Treatment of acute exacerbation of asthma depends on the extent of severity of symptoms the patient presents with, i.e. ability of speech, respiratory rate, pulse rate, arterial oxygen saturation, and peak flow. However, patients with severe or life-threatening acute asthma may not have all of the abnormalities that usually accompany these types of asthma exacerbation. Thus, unless shown otherwise, it is advised that all emergency cases should be treated as severe acute asthma.
The BTS/SIGN guideline recommends the use of short-acting beta2 agonists as first line agents in acute asthma. The beta2 agonists commonly used are salbutamol and terbutaline, but other beta2 agonists such as adrenaline have also been used to treat acute asthma. The guideline recommends either inhaled or nebulised salbutamol or terbutaline to be given for the quick relief of bronchospasm, and should be given as early as possible, but there is no evidence comparing the efficacy between the two drugs.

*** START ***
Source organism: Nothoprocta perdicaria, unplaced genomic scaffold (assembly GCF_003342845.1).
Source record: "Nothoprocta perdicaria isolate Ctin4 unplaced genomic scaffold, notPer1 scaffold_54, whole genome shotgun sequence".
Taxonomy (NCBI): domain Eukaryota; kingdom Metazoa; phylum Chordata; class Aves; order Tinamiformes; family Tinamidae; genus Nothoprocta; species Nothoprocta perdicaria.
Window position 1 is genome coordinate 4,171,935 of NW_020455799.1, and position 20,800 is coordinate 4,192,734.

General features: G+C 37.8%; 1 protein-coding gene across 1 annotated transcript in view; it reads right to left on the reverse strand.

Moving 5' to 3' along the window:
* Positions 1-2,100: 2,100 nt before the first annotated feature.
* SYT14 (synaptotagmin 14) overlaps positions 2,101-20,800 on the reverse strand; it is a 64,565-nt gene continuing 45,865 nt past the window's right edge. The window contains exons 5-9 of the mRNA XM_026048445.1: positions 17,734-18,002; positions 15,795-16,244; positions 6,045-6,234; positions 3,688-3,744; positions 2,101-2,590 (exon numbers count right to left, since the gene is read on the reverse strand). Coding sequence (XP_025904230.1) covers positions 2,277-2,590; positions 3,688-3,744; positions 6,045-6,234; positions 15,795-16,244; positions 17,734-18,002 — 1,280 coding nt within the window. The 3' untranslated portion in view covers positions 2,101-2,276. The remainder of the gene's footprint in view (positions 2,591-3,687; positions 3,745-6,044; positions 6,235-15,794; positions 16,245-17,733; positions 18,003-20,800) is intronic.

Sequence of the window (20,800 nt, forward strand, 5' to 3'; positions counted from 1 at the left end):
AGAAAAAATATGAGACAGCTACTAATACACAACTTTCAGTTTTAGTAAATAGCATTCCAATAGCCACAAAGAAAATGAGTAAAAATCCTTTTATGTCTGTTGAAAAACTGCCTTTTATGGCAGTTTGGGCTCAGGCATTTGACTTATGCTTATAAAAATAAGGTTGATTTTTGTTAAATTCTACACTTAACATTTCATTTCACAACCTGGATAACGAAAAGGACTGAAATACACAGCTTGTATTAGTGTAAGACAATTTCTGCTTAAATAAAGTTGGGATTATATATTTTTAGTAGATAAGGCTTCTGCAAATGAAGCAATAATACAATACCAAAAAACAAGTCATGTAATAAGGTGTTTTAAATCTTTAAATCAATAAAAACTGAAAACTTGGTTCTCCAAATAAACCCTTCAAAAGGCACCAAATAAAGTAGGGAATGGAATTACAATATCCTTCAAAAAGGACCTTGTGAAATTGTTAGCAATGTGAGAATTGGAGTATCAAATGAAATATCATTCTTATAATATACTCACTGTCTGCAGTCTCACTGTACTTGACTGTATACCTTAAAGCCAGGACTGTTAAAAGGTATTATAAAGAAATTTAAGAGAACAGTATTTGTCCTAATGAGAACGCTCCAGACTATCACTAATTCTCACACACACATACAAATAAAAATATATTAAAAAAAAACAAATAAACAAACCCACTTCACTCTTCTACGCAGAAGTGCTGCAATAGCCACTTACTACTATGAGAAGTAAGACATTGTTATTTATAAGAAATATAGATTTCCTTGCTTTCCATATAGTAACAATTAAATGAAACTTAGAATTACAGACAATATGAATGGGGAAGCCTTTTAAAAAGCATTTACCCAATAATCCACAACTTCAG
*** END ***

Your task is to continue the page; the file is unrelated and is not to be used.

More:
Salbutamol has been shown to be just as effective as adrenaline in the treatment of acute asthma.6 In a study by Garrett et al, 22 patients with acute severe asthma were randomised to either nebulised salbutamol or nebulised adrenaline. The peak expiratory flow (PEF) increased significantly for both groups on evaluation at 20 and 40 minutes. The PEF in the salbutamol group was slightly better than in the adrenaline, however the difference did not reach statistical significance. No side effects were recorded with either drug.
Beta2 agonist may be given as a metered-dose inhalation, or as nebulisation. Rodrigo et al studied the difference in efficacy between salbutamol delivered by metered-dose inhaler plus spacer (MDI-spacer) and by wet nebulisation.7 22 patients treated at the ED for acute exacerbation of asthma were randomly assigned to receive salbutamol either by an MDI-spacer or a nebuliser. Both groups showed significant increase in PEF and FEV1 from baseline values, however there was no significant difference in the increase between the two groups. It was also found that2.5 mg of salbutamol by nebulisation was needed to achieve the same therapeutic effect produced by 1 mg of salbutamol by MDI-spacer. Nebuliser delivery also produced more side effects, as more salbutamol were absorbed, which resulted in a higher plasma level.